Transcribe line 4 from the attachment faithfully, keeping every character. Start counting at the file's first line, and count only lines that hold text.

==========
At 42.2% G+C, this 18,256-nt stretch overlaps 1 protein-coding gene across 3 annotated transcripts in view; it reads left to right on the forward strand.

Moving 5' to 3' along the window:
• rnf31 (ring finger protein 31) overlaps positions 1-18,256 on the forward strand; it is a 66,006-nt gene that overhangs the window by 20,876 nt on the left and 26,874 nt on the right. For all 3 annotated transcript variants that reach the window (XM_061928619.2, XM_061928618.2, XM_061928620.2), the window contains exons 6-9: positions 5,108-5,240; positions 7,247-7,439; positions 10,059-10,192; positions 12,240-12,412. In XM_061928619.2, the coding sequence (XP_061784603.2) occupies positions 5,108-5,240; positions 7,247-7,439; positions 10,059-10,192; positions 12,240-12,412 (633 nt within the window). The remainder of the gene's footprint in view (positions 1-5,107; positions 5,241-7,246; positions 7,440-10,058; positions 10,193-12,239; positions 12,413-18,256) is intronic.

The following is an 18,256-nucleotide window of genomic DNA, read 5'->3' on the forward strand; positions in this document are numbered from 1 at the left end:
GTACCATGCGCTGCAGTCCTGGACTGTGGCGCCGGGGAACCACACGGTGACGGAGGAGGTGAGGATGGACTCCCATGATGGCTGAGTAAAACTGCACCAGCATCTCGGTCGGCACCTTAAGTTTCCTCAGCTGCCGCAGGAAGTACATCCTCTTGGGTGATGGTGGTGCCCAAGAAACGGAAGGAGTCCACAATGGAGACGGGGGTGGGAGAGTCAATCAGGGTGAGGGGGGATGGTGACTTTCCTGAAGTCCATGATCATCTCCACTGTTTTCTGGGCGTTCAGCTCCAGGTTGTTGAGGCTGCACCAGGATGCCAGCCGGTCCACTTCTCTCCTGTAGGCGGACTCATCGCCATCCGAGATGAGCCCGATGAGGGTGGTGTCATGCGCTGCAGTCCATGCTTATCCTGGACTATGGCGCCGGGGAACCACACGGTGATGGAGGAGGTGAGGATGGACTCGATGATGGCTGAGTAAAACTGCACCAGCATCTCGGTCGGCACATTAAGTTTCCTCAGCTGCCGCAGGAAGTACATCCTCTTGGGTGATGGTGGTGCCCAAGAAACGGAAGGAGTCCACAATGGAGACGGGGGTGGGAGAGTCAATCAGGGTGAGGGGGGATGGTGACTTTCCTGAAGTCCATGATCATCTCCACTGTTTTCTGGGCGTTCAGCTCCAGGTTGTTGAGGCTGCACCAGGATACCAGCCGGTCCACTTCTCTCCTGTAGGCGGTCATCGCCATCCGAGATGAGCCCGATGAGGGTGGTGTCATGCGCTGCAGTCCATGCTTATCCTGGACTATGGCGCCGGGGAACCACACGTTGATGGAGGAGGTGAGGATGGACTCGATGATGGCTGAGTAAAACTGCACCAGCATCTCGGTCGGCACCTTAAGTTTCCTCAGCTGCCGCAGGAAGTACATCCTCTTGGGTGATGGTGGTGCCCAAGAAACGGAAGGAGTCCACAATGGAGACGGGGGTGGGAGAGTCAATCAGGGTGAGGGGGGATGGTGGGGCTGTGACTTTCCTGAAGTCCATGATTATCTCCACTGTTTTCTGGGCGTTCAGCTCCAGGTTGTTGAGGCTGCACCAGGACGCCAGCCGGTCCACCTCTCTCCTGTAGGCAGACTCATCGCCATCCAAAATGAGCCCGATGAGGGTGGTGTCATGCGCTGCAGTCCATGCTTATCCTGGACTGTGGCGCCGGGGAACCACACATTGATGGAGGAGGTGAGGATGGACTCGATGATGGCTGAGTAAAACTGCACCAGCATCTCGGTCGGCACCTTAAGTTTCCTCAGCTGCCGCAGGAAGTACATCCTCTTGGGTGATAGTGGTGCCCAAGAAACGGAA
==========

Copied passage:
The following is an 18,256-nucleotide window of genomic DNA, read 5'->3' on the forward strand; positions in this document are numbered from 1 at the left end: